“My bouncing is way off.”
“Your bouncing? What's bouncing?”
After practicing my bouncing and clapping, and chanting sorority ditties for two weeks, I had no idea why anyone on earth wouldn’t know what bouncing was.
“It's kind of like jumping up and down without leaving the ground,” I answered.
Bouncing was for certain the bane of my existence. This was my second year in a sorority, and the year that I was going to be on the other side of rush, or Recruitment as they like to say. In my whole time in the sorority, I had made about two friends, or at least “people I could talk to.”
My childhood had left me feeling, still, like that awkward overgrown kid with shaggy bangs covering her face. Yet by this time I had blended in with everyone else, except for the lingering awkwardness. Recruitment preparation had begun in the spring with the passing out of “The Little Black Book,” which described in detail the outfits we were supposed to wear for the four days of Recruitment, with example pictures, the required jewelry and its color, specific shoes, and whether or not we could wear a headband.
On one of the first days of Work Week (actually two weeks of all-day training before rush) I realized the severity of my lack of coordination. The sorority president separated three other stragglers and me into an empty hallway and made us bounce and clap together. The harmony clearly wasn’t there. Just at that moment, with the four of us bouncing up and down like a game of Whac-A-Mole, the rest of the sorority decided to move rooms. I was humiliated enough without having every girl in the house walk by and see my secret shame.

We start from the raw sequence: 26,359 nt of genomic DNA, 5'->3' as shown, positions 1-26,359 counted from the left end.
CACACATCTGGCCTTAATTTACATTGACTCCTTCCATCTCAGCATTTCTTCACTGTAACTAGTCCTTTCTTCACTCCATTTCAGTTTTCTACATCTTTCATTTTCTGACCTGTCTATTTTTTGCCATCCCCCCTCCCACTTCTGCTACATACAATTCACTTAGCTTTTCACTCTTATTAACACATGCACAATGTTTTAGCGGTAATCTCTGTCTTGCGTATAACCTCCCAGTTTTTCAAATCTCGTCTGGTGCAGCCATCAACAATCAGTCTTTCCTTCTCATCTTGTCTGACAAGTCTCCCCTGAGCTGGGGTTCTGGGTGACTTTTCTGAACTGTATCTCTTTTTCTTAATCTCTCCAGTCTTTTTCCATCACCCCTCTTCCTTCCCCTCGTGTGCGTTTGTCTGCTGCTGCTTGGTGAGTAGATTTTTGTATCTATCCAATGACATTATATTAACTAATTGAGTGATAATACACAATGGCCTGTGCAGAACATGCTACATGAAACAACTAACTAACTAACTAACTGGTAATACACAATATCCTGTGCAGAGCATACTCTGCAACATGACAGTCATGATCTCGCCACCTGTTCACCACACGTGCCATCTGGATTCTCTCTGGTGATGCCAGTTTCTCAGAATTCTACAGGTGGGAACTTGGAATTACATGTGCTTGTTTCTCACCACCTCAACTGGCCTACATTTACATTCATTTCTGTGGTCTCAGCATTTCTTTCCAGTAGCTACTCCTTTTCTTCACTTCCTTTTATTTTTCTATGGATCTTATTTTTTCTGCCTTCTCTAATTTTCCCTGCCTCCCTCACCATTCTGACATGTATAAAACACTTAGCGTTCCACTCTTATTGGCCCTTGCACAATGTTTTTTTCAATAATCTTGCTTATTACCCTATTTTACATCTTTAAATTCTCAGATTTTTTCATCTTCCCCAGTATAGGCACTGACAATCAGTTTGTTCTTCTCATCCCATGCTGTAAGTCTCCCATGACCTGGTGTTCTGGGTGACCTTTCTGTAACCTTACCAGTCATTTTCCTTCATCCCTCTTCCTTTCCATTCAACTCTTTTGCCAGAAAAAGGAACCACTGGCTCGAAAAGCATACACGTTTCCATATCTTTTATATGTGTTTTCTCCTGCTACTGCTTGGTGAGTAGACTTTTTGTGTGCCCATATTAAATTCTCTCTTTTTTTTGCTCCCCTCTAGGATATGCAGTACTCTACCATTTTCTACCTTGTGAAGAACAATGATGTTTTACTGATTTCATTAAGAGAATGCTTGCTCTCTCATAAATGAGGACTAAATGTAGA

During short breaks we would have “dress checks,” standing outside the director of rush’s room to see if our outfits were up to par. I went into these events nervous, like I was about to confess my sins to a priest. It could only have been worse if I had no clothes on at all – maybe.
One girl came out visibly upset, explaining, “She told me I get a little bloated in my stomach when I eat too much salty food.”
Fearfully I entered. After looking me up and down, they asked, “What are you wearing underneath?”
Wondering what could be bulging, I admitted, “I already have Spanx on.”
“Oh, OK. That’s fine.”
That’s fine? I spent time, effort and cash to get that’s fine? Clearly this was a joke or a bad dream.
Spanx is an undergarment used for body-shaping, a modern girdle. It sucks the fat in from the thighs to right below the bra, leaving a slim shape free of panty-lines.